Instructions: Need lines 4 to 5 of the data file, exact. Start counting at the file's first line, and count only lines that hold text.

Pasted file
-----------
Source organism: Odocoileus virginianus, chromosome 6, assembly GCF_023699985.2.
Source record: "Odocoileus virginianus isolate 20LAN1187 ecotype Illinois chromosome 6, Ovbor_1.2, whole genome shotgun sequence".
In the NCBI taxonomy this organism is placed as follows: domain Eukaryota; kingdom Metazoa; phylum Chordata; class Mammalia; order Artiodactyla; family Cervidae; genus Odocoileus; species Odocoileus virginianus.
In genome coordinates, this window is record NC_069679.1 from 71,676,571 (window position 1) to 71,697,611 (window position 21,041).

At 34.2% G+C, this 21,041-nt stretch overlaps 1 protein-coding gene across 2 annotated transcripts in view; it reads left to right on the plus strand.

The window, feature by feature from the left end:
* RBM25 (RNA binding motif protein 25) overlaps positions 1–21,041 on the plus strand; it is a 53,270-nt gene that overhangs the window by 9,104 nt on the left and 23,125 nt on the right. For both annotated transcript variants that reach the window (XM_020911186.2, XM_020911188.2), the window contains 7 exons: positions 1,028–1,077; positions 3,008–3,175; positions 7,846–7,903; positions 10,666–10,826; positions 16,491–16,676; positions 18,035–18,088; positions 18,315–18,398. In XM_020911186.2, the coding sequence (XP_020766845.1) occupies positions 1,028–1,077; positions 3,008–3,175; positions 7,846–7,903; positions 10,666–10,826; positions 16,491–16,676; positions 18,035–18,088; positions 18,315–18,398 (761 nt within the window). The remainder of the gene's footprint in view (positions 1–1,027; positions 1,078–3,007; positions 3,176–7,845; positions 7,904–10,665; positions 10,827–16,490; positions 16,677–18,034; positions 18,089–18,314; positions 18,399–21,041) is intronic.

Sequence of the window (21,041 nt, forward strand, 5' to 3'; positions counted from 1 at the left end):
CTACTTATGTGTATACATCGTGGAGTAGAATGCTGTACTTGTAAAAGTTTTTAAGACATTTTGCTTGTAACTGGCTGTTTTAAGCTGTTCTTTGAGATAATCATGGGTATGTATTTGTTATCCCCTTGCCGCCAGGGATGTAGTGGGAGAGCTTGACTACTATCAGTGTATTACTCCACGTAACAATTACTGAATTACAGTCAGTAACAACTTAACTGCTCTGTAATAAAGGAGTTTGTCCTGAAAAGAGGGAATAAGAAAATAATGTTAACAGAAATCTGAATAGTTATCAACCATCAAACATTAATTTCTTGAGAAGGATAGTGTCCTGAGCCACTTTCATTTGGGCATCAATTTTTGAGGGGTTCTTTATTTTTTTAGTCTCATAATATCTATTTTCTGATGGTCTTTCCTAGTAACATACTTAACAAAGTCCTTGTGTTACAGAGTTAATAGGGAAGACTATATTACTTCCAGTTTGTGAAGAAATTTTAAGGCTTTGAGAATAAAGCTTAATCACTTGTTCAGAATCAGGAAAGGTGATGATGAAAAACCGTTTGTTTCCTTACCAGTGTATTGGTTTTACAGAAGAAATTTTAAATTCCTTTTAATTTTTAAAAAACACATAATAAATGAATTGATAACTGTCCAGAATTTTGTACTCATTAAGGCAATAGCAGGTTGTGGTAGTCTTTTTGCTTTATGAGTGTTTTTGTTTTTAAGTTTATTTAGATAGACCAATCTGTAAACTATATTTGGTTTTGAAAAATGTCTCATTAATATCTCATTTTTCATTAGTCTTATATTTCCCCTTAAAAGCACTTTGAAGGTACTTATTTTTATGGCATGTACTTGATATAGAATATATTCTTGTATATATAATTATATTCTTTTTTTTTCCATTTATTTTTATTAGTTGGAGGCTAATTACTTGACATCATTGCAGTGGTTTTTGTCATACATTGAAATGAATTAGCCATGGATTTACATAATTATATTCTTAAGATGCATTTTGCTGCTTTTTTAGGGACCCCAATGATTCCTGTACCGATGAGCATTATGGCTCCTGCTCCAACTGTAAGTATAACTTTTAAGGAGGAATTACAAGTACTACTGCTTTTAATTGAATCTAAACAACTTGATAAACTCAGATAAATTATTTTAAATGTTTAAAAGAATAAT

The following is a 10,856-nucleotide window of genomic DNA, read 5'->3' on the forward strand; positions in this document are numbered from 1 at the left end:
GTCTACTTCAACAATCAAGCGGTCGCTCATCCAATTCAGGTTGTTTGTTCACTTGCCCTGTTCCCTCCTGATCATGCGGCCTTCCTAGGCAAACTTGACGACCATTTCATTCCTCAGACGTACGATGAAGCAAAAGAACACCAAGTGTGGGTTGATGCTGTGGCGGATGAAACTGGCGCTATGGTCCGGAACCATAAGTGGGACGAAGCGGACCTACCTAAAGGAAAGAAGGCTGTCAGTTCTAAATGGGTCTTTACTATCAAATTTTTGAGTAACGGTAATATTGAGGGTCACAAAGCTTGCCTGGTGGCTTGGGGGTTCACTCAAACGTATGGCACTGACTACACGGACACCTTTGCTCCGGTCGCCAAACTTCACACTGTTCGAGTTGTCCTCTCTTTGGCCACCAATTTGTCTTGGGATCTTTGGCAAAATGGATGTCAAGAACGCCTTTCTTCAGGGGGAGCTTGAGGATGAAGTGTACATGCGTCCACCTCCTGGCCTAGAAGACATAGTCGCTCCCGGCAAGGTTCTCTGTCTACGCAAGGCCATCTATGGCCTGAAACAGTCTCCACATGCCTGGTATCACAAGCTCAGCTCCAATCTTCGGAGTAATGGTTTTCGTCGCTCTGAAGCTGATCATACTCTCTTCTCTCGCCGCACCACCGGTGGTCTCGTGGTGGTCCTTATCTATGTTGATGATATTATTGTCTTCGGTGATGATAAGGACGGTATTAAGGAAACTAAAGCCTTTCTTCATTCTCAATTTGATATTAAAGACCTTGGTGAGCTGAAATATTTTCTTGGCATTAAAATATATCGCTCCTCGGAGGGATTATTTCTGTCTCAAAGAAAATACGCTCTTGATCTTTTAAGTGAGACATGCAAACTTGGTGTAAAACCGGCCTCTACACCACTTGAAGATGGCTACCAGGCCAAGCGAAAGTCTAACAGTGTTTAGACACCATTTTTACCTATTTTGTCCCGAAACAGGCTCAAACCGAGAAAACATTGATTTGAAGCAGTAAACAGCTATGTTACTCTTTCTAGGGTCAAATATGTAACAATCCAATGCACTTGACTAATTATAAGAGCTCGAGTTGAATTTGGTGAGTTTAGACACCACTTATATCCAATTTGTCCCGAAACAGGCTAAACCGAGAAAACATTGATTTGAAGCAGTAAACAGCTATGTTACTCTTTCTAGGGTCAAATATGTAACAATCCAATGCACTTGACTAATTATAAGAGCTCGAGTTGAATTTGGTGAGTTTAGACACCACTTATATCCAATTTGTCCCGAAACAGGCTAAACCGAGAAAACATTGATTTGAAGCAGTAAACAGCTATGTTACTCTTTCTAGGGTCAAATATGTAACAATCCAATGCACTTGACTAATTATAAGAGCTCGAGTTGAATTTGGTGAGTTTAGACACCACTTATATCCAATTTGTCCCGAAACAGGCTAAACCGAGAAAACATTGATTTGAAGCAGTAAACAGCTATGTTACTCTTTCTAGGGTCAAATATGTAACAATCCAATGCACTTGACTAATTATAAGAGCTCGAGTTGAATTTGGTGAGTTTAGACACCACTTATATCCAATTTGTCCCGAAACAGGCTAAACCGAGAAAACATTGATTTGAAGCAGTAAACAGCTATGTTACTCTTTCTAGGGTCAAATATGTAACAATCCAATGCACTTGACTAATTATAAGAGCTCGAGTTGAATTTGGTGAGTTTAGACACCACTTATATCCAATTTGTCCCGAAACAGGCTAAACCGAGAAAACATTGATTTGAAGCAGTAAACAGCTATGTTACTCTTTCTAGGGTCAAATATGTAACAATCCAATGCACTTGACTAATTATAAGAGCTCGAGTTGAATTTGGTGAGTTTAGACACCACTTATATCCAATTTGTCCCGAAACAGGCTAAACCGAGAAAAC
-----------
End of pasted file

In genome coordinates, this window is record NC_069679.1 from 71,676,571 (window position 1) to 71,697,611 (window position 21,041).

At 34.2% G+C, this 21,041-nt stretch overlaps 1 protein-coding gene across 2 annotated transcripts in view; it reads left to right on the plus strand.